On Climate Change, DNC Decide There Is Nothing to Debate
It’s been somewhat overshadowed by the much larger news of debate qualifications for the 3rd presidential debate, but the Democratic National Committee declined the calls by some to have a debate solely about climate change.
DNC spokeswoman Xochitl Hinojosa told The Hill the committee has emphasized to media partners the importance of climate change in the election but that the party’s goal is to have a rigorous discussion on issues like health care and the economy, alongside climate change.
“While climate change is at the top of our list, the DNC will not be holding entire debates on a single issue area because we want to make sure voters have the ability to hear from candidates on dozens of issues of importance to American voters,” she said in a statement to the Hill.
Hardest hit by this decision, at least judging by his reaction, is Washington State Governor Jay Inslee, who is running almost exclusively under the banner of environmental issues.
“Today, my team received a call from the Democratic National Committee letting us know that they will not host a climate debate. Further, they explained that if we participated in anyone else’s climate debate, we will not be invited to future debates,” Inslee said in a statement.
“This is deeply disappointing. The DNC is silencing the voices of Democratic activists, many of our progressive partner organizations, and nearly half of the Democratic presidential field, who want to debate the existential crisis of our time. Democratic voters say that climate change is their top issue; the Democratic National Committee must listen to the grassroots of the party,” Inslee added.
Inslee isn’t alone in thinking this, and the wording of his statement holds a lot of issues that have been long simmering between the activists and the DNC. Inslee might be right that “Democratic voters say that climate change is their top issue” based on polling, but the DNC isn’t trying to defeat climate change in 2020; they are trying to unseat Donald J. Trump from behind the Resolute desk.
Now, the activist are going to say those two things are not only compatible but championing the former is the way to accomplish the latter. The DNC knows that single issue debates, like single issue candidates, are problematic at best. Were you to host a debate with the Team Blue principles, the term “debate” might hold little meaning at all, since they mostly agree on everything other than the spending number and time table. Such sameness mean a climate change debate would be a detailed but homogenous policy discussion, well received by a thrilled environmental wing of the party and dismal viewership ratings from everyone else.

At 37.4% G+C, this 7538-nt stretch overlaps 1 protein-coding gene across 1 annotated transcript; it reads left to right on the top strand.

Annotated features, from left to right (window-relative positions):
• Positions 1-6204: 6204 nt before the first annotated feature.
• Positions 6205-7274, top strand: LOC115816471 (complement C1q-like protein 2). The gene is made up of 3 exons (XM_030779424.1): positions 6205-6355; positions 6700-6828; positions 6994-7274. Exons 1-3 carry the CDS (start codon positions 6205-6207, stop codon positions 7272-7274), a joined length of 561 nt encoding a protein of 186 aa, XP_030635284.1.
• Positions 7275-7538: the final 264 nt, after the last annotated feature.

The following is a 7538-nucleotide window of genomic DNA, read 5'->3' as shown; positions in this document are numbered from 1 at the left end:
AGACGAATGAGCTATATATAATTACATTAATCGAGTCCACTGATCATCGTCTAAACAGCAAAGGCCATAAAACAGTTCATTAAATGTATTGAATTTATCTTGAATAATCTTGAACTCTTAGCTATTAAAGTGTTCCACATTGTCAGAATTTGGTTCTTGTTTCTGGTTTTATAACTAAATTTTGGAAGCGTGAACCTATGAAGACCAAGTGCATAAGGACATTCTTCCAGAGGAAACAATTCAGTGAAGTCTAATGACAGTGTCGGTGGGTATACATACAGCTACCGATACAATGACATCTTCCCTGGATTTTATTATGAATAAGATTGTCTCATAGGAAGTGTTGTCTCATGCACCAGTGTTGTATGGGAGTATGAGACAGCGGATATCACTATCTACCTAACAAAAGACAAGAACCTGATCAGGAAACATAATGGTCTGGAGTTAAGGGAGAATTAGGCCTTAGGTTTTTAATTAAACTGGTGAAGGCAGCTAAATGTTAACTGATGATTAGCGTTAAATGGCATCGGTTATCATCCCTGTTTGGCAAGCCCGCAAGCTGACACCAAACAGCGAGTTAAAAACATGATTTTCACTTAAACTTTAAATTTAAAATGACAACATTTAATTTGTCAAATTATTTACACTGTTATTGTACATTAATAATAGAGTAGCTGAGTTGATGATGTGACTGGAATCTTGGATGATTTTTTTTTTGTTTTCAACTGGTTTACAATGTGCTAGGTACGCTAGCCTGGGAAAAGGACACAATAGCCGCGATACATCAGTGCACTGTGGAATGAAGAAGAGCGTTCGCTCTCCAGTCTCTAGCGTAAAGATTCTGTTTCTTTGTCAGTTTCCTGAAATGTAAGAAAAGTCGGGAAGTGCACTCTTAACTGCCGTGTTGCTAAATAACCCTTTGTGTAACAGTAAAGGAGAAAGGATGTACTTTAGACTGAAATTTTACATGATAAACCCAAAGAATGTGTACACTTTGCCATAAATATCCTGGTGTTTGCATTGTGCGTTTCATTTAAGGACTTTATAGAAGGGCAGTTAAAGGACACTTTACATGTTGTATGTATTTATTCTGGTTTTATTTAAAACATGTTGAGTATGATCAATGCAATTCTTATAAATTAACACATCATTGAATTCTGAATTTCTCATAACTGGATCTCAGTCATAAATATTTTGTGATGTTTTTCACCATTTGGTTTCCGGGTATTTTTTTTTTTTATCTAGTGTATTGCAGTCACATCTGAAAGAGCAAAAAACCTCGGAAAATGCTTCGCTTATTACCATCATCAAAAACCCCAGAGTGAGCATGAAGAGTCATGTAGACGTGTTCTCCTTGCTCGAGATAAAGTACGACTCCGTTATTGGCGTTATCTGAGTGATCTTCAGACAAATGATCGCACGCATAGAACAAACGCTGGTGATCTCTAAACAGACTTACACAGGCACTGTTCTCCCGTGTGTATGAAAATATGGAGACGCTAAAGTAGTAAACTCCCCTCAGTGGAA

Few people are going to want to watch 90 minutes of folks mostly agreeing with each other. So what will happen is the candidates will start trying to one up each other on the specifics, such as spending more money, setting a faster timeline, call for the full banning of X, Y, and Z while their opponent only wants to ban Q, and so on. Such a debate would also feed plenty of clips for the commentariat to nitpick through, and pitch candidates against candidates. By it’s very nature such a debate would, policy and rhetoric-wise, be a race to the left-most reaches of a party that is trying to reckon with how the supposedly more moderate Joe Biden is dominating early polling. The DNC knows this, and despite their more progressive and environmentally conscious brethren pushing for it, are probably smart to nix the idea.
Under the surface though, what Jay Inslee was grousing about “the Democratic National Committee must listen to the grassroots of the party” rings true because it will be a running theme of the primary, especially with Joe Biden holding the front-runner status. The perception by some, real or imagined, of the DNC thumbing the scales to coronate Hillary Clinton in 2016 is still an undertow beneath the lapping waves of progressive folks’ insistence that this year is their year. “Silencing their voice” on this issue by confining it to the standard debates won’t help that fear, but unless it turns into something overly blatant it will not hurt them either. That is because with the new debate rules there is a good chance the “half the candidates of the Democractic presidential field” will be culled come September leaving decidedly in-favor party regulars to settle the nomination amongst themselves. Jay Inslee and the other 1% won’t be participating in anything after that unless they become 2%ers or better.
Come November 2020, regardless of the Democratic nominee, this election is a referendum on Donald Trump, and the economy and current events will feature heavily in that decision. Climate change is climbing in polling as an issue for voters, but 2020 probably isn’t the year that it is the deciding factor between four more years of the 45th or the dawn of 46th president. The “existential crisis of our times” will still be secondary in most Democrats minds to a clear and present need to “beat Donald Trump” for the duration of the campaign.